How the French Stole Christmas

Does Christmas scare you? It scares me. I used to love it but now I have good reason to worry… Why? The French have invaded my Christmas… or, rather, I have invaded theirs. Oh la…

Christmas is always a crazy time. Family, traveling, presents, cooking, parties… the holiday event list is endless. Despite all of that, I actually find the holidays quite calming. The quiet snowfall, time spent reconnecting with your family, the cooking (the eating), the friends, the parties, the twinkling lights… it’s all magical.

Yet that warm, cozy Christmas feeling has sort of slipped away…

For the past few years, I’ve been going to France to spend Christmas with my (very French) in-laws, and every year is an onslaught of tasteful decorations, immaculate six course meals, gorgeous cousins in cocktail dresses, family outings to 11th century Cistercian abbeys, Parisian operas, museums…I can barely catch my breath! If it’s cultural, we’ve either been there or we’re on our way! The endless stream of gâteaux, châteaux, plateaux - all of the eauxs! They’re all in France, just waiting to be eaten, or toured, or decorated, or served, or passed along to Aunt Anne…. It’s a lot. And I’m the only one who seems to struggle to keep up.

Who are these people? How did I stumble into their tableau vivant? More importantly, how long until they notice I’ve smudged their picture? Big swig of champagne, breathe

So I sit there, watching these lithe, poreless, perfectly symmetrical specimens dauntlessly tucking away course after course of rich French food, never gaining an ounce, or breaking out in pimples, or feeling tipsy. They all have thriving careers in something impressive, something intimidating. They are, all of them, immensely artistic, well-read, and bi-(if not tri)-lingual.

My ears are swept under by their bubbling stream of rapid-fire French jumping from one person to the next, everyone engaging, everyone opining, everyone listening to each other with deference and respect… Conversations swirl around geopolitics, literature, philosophy, and these people don’t miss a beat.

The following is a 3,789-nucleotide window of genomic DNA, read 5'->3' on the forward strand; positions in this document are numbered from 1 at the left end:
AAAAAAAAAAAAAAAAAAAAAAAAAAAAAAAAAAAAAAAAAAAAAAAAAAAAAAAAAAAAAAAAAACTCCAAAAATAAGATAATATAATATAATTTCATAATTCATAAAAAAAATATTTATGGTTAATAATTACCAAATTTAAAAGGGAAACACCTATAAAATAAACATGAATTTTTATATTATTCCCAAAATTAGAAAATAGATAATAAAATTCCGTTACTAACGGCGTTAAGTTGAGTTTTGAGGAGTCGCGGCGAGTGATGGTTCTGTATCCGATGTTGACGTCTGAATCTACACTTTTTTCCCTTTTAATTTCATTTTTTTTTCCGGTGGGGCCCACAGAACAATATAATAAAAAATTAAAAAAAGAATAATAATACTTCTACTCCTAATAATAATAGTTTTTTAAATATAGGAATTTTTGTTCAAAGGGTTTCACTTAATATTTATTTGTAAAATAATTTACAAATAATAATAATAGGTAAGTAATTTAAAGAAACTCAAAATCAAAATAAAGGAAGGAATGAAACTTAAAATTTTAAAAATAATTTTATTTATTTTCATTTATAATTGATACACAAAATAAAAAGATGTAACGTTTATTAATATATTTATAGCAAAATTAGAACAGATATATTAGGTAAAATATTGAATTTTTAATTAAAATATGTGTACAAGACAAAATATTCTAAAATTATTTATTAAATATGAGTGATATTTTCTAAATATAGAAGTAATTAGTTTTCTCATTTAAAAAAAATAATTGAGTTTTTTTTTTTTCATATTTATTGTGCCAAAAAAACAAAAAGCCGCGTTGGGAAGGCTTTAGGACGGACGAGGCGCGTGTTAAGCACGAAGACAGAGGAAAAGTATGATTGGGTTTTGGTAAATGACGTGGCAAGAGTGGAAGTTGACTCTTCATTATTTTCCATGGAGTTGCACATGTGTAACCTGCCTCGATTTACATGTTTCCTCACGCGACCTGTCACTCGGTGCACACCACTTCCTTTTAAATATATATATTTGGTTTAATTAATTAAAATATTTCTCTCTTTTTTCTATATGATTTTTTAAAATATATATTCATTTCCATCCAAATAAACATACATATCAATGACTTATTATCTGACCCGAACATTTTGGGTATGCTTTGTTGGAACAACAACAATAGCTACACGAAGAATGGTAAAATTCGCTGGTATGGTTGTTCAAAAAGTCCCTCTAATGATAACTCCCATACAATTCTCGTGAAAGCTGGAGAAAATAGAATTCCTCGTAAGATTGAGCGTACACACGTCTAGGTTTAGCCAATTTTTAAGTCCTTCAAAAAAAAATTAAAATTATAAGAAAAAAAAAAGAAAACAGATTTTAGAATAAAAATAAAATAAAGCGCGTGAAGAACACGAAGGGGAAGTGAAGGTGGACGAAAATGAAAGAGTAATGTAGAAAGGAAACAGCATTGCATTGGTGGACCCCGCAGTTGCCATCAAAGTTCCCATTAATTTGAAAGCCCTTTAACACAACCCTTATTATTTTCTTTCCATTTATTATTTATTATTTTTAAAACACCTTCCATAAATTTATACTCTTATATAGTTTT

Are all French families like this? Or did these people just spring from a Vogue Paris someone carelessly left lying around?

I don’t know if my anxiety has gotten better or worse since my first Christmas with this formidable family three years ago. When they need someone to go buy baguettes, I’m always the first to volunteer. Maybe they think I just find baguette shopping quaint or that I want to practice my French, but really, it’s a relief just to slip out of the house even for a short walk into town. Let’s just say, I take my time getting to the boulangerie…

To be clear, I am not from “these parts.” I am from Texas, the Lone Star State, practically the antithesis of France. My earliest memories of Christmas involve my neighbor’s red chili pepper lights, Feliz Navidad all around, and Christmas Eve Tex-Mex (the absolute best). When I moved to Alabama, Christmas took the shape of rambunctious tree-decorating parties with my friends, savage bouts of Dirty Santa, backyard bonfires, and the inescapable tune of “The Christmas Shoes” by Christian vocal group NewSong. (If there were ever a song that epitomized the word “saccharine,” it would be this one.)